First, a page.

At this point, I think it’s gradually seeped into the general consciousness that Disney as a profit seeking entity decided to change course from all these radical reimaginings of what the Star Wars universe could be about because they feared the backlash against The Last Jedi impacting their bottom line with the final episode of their trilogy. Sort of secondary to that big idea is the understanding that Star Wars has become a cultural touchstone which is predisposed to turning into a battleground for our ongoing culture wars. Folks across the political spectrum want to be able to lay claim to it because there’s cultural cachet attached that can steer broader popular sentiment. I’m fully aware that this phenomenon is one of the driving reasons I adore The Last Jedi and feel generally apathetic towards Rise of Skywalker before we even get into issues of story structure and plotting. I could easily rant about the regression of this movie’s politics from radical inclusivity to another played out story about genetic destiny and uncritical cheerleading about war. That stuff’s all there, and it irritates me if I think too hard about it. What’s more interesting to discuss is the impetus for these changes in sentiment.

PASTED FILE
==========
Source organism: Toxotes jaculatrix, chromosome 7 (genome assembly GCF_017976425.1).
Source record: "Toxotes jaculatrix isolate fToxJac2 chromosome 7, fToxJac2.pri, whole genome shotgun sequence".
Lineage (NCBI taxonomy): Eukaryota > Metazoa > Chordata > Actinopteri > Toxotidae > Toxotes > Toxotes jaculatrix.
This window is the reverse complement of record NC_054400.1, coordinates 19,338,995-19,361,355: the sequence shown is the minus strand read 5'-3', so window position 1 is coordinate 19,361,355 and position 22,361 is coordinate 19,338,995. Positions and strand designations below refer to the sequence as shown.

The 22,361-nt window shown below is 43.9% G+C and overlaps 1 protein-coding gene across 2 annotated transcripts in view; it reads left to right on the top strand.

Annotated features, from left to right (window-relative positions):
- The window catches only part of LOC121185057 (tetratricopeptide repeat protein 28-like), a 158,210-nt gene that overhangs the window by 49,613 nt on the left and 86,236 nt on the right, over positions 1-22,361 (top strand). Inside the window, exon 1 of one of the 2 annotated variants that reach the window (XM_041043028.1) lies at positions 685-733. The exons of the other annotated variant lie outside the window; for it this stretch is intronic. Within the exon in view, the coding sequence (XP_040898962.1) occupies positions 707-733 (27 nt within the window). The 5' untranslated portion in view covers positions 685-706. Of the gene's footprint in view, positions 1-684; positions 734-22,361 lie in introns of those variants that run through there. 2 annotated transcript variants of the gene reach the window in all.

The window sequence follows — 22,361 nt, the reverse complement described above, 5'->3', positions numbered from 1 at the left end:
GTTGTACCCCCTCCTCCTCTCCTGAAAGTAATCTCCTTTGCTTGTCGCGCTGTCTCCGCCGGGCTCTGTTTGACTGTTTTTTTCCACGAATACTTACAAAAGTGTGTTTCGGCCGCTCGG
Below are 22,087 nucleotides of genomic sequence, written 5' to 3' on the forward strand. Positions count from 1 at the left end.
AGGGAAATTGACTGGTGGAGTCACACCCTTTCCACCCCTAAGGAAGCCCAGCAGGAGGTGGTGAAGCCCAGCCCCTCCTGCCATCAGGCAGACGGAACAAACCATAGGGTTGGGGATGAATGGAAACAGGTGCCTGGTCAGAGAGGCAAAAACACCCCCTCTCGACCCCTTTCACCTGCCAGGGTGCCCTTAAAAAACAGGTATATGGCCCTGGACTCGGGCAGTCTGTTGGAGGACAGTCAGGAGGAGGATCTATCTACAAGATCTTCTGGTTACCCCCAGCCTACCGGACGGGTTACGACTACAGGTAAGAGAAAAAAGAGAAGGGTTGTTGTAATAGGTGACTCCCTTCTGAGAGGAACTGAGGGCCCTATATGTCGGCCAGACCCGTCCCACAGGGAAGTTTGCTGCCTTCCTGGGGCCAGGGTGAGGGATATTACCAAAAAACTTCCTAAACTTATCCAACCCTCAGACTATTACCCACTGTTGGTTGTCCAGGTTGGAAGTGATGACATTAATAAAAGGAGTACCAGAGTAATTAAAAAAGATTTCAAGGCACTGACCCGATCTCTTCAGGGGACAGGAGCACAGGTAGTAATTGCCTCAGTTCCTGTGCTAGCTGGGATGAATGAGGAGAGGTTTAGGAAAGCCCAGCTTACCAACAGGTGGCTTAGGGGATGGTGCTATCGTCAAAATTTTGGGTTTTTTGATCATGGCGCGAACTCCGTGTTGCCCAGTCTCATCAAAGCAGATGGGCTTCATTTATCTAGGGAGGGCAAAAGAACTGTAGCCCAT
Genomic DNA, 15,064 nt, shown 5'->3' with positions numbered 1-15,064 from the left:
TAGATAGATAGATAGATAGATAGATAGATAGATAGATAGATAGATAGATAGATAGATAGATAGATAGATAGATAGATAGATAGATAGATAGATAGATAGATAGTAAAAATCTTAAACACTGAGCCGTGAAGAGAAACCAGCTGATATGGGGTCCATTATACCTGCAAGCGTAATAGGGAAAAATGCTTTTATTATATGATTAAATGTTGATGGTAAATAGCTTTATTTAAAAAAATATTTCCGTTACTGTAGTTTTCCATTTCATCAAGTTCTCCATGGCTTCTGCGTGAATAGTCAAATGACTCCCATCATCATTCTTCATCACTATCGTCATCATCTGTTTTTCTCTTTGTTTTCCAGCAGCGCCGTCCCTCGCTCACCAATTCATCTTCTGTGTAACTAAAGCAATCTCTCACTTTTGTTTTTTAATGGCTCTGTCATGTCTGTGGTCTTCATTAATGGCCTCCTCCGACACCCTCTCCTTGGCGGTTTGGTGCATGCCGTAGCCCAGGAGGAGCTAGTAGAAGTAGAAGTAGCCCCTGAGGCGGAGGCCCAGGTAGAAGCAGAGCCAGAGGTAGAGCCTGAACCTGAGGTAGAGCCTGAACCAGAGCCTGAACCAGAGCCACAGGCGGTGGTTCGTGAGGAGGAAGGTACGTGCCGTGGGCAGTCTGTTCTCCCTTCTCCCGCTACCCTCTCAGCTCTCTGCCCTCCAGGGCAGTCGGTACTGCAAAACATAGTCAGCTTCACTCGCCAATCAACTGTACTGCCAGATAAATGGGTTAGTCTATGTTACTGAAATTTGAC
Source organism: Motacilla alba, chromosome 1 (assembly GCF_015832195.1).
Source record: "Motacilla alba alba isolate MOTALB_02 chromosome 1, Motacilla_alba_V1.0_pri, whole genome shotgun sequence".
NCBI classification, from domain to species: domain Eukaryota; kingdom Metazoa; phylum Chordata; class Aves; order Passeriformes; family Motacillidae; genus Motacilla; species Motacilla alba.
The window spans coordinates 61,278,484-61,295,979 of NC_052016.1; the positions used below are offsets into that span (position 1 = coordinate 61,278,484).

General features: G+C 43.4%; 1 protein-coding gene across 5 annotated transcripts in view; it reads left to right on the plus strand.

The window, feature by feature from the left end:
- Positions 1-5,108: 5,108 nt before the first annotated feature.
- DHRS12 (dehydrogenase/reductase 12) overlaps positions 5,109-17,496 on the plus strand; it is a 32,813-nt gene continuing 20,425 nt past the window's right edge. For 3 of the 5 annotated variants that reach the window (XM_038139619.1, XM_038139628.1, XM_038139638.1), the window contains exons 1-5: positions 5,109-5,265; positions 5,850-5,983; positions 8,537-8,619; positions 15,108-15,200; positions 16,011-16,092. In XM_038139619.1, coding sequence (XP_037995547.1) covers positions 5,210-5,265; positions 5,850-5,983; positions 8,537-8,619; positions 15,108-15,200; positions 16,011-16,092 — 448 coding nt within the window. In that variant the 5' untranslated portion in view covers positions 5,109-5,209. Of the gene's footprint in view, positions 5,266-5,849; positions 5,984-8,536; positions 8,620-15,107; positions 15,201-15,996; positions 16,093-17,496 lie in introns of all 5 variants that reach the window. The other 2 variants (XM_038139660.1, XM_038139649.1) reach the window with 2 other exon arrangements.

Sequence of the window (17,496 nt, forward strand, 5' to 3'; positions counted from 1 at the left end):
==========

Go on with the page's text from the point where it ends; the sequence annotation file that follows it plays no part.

It comes back to nostalgia.
Nostalgia is an inherently conservative force in the makeup of the human condition. It’s the feeling that we chase when we realize that things have gotten more complicated than we would like them to be; it’s an effective way to soothe anxiety about the ever changing state of the universe around us. There’s comfort to be had in memory. When William F Buckley coined his infamous characterization of conservatism as someone standing athwart history and shouting stop, he was directly appealing to nostalgia and suggesting that there might be a way to actually achieve the feeling it promises to people who pursue it. It’s the core thing that drives people who hoard power to stomp on people who demand that power be shared among everyone. It’s an obsession with rule by the old order reduced to the pettiness of small slights.